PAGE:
Why mainstream indie bands should disband after two albumsWhy mainstream indie bands should disband after two albums

Remember the excitement when a fresh-faced Sheffield foursome called Arctic Monkeys burst onto the scene with adrenaline-fuelled ‘I bet that you look on the dancefloor’? Or perhaps when ‘Last Night’ by The Strokes tore up modern indie music and re-wrote the script ending years of musical wasteland?

Even a hirsute four piece from Tennesee singing ‘Mollys Chambers’ was a defining moment for Indie music in the 21st century. Sadly the buzz around them soon followed their beards out of the door and furore dissipated overnight.

Why am I delving into the archives and dipping my toe in the pool of yesteryear?

Because like a tub of green coated cottage cheese, these bands have now served their purpose and it seems they are beyond their sell by date.

Perhaps a little harsh on the Strokes whose fourth and most recent album ‘Angles’ isn’t bad in comparison, but our attention span has snapped and our ears are on the look-out (or the hear-out) for something new, fresh and above all else, different.

I personally am fed up of listening to bands ludicrously claim ‘This is our best album yet’ only to feel overwhelmingly let down by the end of track eleven.

It doesn’t alway follow this pattern; but many bands discover that debut albums are hard to match, let alone attempting to gazump it.

Maximo Park will never top ‘A Certain Trigger’, The Killers went rapidly downhill after ‘Hot Fuss’ and The Futureheads have tired but unfortunately just fallen short of matching the quality of the eponymous debut ‘The Futureheads’ to name but three.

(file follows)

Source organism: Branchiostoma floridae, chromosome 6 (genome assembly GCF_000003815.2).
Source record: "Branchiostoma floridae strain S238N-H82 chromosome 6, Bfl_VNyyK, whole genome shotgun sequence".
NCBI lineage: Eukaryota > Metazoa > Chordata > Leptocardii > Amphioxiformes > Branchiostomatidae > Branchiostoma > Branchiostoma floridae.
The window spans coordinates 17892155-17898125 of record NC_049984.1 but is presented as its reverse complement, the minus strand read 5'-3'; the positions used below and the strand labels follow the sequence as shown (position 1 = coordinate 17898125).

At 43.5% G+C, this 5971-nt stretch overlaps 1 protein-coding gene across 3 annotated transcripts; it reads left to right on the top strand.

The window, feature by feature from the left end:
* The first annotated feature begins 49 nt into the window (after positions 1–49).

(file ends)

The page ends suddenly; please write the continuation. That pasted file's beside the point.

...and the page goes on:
My proposal is that a law is introduced which forbids a band from releasing a third album to avoid an unfashionable fall from grace. I realise there is a huge sense of aporia about this idea as opinions can fluctuate wildly. There may be a small clutch of music fans who truly believe that Kasabians ‘West Ryder Pauper Lunatic Asylum’ is a masterpiece, an overlooked groundbreaking album which should grace any bespoke music collection. God help them.

Whilst The Arctic Monkeys second album ‘Favourite Worst Nightmare’ had its flaws, it wasn’t unlistenable unlike their latest effort ‘Suck it and See’ (Nb Library Pictures is a barnstormer though) If they had left it at that, we would have fond memories of them, looking back etherally on their short but distinguished career.

The ephemeral nature of music oftens leads musicians to traverse between bands and styles but in my opinion some bands do not disband quickly enough. If members of the bands recognised their shortcomings and instead of trying to ‘revolutionize’ their sound, they simply ‘dispersed’ and emerged years later from the musical wilderness to form a new musical project equally as unique, fresh and exciting.

Nobody cares about Travis or Snow Patrol anymore, their ‘good’ songs lost in the past. The Rakes were right on the money splitting up just as the tide was turning. They could have slowly stagnated dying a slow and painful musical death, but due to their small number of releases we all give a nod of approval whenever referencing debut ‘capture/release’.

Of course I am talking only about a handful of ‘mainstream’ or ‘popular’ indie bands, there are many musicians or collectives who show impressive and credible longevity and should be allowed to continue infinitely. It’s simply an alarming number of indie bands who tail off by their third release.

Don’t even get me started on Coldplay…

Five albums which are the perfect illustration of bands who should disbanded before releasing said LPs:

Five pointless third/fourth albums:

1) Kasabian – West Ryder Pauper Lunatic Asylum
With the exception of ‘Underdog’ this album is tosh, sounds disjointed which makes it difficult to listen to.

2) The Arctic Monkeys – Humbug